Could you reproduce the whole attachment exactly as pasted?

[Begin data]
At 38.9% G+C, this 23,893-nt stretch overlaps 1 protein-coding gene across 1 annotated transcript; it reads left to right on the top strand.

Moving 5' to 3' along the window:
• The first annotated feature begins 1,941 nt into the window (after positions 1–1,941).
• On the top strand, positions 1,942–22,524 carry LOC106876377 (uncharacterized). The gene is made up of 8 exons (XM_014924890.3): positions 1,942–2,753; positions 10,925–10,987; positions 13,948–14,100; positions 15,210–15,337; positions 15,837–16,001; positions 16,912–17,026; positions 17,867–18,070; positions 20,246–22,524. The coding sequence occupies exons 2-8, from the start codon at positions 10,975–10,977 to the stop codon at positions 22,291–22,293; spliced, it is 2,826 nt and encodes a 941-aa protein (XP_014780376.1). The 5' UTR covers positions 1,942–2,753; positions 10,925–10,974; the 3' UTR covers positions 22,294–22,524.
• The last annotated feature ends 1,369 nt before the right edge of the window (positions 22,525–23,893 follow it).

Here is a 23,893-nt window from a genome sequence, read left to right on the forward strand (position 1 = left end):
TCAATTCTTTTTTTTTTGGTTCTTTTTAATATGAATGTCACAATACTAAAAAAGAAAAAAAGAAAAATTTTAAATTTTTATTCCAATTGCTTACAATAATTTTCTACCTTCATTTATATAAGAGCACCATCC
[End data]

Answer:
At 38.9% G+C, this 23,893-nt stretch overlaps 1 protein-coding gene across 1 annotated transcript; it reads left to right on the top strand.

Moving 5' to 3' along the window:
• The first annotated feature begins 1,941 nt into the window (after positions 1–1,941).
• On the top strand, positions 1,942–22,524 carry LOC106876377 (uncharacterized). The gene is made up of 8 exons (XM_014924890.3): positions 1,942–2,753; positions 10,925–10,987; positions 13,948–14,100; positions 15,210–15,337; positions 15,837–16,001; positions 16,912–17,026; positions 17,867–18,070; positions 20,246–22,524. The coding sequence occupies exons 2-8, from the start codon at positions 10,975–10,977 to the stop codon at positions 22,291–22,293; spliced, it is 2,826 nt and encodes a 941-aa protein (XP_014780376.1). The 5' UTR covers positions 1,942–2,753; positions 10,925–10,974; the 3' UTR covers positions 22,294–22,524.
• The last annotated feature ends 1,369 nt before the right edge of the window (positions 22,525–23,893 follow it).

Here is a 23,893-nt window from a genome sequence, read left to right on the forward strand (position 1 = left end):
TCAATTCTTTTTTTTTTGGTTCTTTTTAATATGAATGTCACAATACTAAAAAAGAAAAAAAGAAAAATTTTAAATTTTTATTCCAATTGCTTACAATAATTTTCTACCTTCATTTATATAAGAGCACCATCC